I’m now working toward a PhD in Dance Studies at the Ohio State University where my research explores the development and evolution of flamenco music and dance in the United States. I’m interested in how flamenco functions in the US and how US-American flamenco artists, practitioners, choreographers, and viewers engage and interface with the form.
As my research progresses, my growing connection to flamenco’s history continually enriches my movement practice, which is still a huge part of my life and relationship with flamenco. As a member of the newly formed Caña Flamenca, a Columbus-based flamenco collective, I am currently rehearsing a piece that will appear in the 2022 Festival Flamenco Ciudad de Medellín.”
FROM OUR FRIENDS
ARTS FOR ALL ABILITIES CONSORTIUM
Juana Cala’: Dance/Movement Workshop
Tues, Aug 9 4-5:30pm
Long-time Flamenco Vivo Teaching Artist Juana Cala’ is leading a free interactive in-person workshop for the Arts for All Abilities Consortium next week! Juana will be presenting the groundbreaking teaching methods she developed for students with disabilities as part of Flamenco Vivo’s Arts in Education program Project Ole.
GUESS THE PALO!
What entire flamenco palo was inspired by a pet monkey?
Hint: There’s a well known video of Pastora Galván dancing to this palo that aired on Spanish television’s Canal Sur!
Marianas are derived from tientos/tangos, with long couplets of verses of different measures that each conclude with a chorus. It was a very popular cante in the beginning of the 20th century, and gained recognition thanks to singers Joaquín Vargas el “Cojo de Málaga” and José Luis López Benitez el “Niño de las Marianas,” who recorded it in 1910 accompanied by guitarist Ramón Montoya. Earlier recordings of marianas raise doubts about who created the palo, but el “Niño de las Marianas” told well-known flamencologist Anselmo González Climent that he created the cante when he was 17 years old. He said the idea came to him when he heard a group of Hungarian Gitanos who used to dance and sing with their pet monkey*, while playing the tambourine and wandering through Andalucía. Regardless of who invented it, Luis López popularized this style, and the style popularized him. He would always be known in the flamenco world as “El Niño de las Marianas.” For a while, marianas fell out of use until they were recovered by Bernardo “El de los Lobitos,” who recorded them in the first Hispavox anthology, Antología del Cante Flamenco, in 1958. Still Marianas are rarely performed these days with the exception of a few singers like José Menese, Jesús Heredia, and Curro Lucena.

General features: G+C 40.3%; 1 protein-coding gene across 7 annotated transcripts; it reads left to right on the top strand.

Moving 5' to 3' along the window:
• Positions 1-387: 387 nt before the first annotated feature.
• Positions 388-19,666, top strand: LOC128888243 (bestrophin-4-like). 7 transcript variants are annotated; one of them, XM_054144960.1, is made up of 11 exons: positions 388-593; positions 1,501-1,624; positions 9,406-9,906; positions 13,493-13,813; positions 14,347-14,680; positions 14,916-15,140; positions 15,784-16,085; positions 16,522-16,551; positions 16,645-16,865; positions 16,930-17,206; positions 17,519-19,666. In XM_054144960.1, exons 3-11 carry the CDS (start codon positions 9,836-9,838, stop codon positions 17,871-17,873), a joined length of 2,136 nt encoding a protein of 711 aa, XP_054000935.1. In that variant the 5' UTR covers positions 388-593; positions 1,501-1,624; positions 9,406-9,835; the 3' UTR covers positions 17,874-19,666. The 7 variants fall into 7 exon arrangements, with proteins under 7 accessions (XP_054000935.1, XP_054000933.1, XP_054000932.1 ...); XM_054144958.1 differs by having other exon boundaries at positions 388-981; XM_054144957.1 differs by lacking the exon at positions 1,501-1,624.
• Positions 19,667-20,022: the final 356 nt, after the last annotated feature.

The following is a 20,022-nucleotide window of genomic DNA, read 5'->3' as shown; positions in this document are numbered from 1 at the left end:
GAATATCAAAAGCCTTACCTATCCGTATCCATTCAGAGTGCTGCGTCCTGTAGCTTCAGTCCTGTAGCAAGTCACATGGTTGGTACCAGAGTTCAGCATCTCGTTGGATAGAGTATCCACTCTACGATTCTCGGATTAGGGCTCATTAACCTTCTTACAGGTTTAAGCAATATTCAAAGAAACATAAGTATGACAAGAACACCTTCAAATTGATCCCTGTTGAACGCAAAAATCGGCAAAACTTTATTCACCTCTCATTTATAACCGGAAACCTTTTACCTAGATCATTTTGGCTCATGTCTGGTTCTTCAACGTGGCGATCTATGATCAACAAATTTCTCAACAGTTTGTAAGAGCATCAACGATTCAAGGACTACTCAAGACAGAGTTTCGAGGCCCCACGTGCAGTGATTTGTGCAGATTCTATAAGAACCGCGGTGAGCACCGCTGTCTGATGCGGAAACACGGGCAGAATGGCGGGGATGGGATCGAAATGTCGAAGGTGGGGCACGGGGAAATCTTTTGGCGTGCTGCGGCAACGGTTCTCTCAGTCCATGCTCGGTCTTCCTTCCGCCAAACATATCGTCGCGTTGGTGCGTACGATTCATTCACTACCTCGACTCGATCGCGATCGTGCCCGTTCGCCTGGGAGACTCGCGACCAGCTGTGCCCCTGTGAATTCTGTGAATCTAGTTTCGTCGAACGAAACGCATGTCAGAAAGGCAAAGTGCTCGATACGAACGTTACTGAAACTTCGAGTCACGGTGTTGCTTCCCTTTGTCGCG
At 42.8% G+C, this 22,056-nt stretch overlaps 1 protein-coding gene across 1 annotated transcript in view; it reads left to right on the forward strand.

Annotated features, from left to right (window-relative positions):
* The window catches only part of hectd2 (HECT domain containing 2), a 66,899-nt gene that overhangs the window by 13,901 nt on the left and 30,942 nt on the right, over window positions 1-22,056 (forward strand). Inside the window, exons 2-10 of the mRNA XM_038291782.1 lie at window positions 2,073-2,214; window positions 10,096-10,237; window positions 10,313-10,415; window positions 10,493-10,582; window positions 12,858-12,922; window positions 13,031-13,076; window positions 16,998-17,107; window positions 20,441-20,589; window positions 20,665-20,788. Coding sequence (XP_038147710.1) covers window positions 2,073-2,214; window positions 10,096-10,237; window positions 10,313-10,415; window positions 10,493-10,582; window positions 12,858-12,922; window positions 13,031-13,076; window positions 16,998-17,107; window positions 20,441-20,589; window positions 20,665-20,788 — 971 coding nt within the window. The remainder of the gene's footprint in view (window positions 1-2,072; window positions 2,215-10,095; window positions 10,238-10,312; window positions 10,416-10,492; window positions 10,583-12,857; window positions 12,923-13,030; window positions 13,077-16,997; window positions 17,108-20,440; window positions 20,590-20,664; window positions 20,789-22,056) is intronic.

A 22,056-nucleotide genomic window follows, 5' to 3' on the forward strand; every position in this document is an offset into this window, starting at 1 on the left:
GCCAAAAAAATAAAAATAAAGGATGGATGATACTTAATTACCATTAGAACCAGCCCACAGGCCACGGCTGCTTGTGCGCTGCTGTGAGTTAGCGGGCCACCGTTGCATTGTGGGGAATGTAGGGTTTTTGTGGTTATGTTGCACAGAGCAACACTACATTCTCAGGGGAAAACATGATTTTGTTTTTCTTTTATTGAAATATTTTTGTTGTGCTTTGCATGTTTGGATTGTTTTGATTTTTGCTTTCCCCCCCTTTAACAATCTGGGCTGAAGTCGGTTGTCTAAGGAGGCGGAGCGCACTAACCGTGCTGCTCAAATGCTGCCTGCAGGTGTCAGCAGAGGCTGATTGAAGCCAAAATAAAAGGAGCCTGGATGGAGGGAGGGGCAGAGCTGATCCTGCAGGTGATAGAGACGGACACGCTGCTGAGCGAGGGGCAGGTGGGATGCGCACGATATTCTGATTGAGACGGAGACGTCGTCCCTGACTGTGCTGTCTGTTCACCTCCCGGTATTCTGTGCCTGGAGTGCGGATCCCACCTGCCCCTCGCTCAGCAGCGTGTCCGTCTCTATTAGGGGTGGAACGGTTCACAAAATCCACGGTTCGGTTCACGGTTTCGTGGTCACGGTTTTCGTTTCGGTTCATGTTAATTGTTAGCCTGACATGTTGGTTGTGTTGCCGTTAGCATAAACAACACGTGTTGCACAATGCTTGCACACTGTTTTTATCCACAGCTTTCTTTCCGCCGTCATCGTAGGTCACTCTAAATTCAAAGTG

TRADITIONAL MARIANAS LETRA
Yo vengo de Hungría,
con mi Mariana
me busco la vía.
Sube, Mariana, sube
por aquellas montañitas
arriba sube Mariana
mi arma te quiero.
No pegarle, por Dios, más palitos
a la Mariana
porque la pobrecita era
manquita y coja
coja, lelé, lelé
Salga la luna
la luna y el sol
si quieres que yo te quiera
de tu querer no me fío
carnes de mis carnes
porque eres muy falsa.
I come from Hungary,
with my Mariana
I look for the way.
Go up, Mariana, go up
those little mountains
Mariana climbs up
I love you my soul
Don’t hit her, for God’s sake, with more stick
because the poor thing was
maimed and lame
lame, lele, lele
the moon and the sun
if you want me to love you
bail me out
I don’t trust your love,
flesh of my flesh,
because you are so fake.
* Some accounts say that Mariana may have been a goat or another domesticated animal.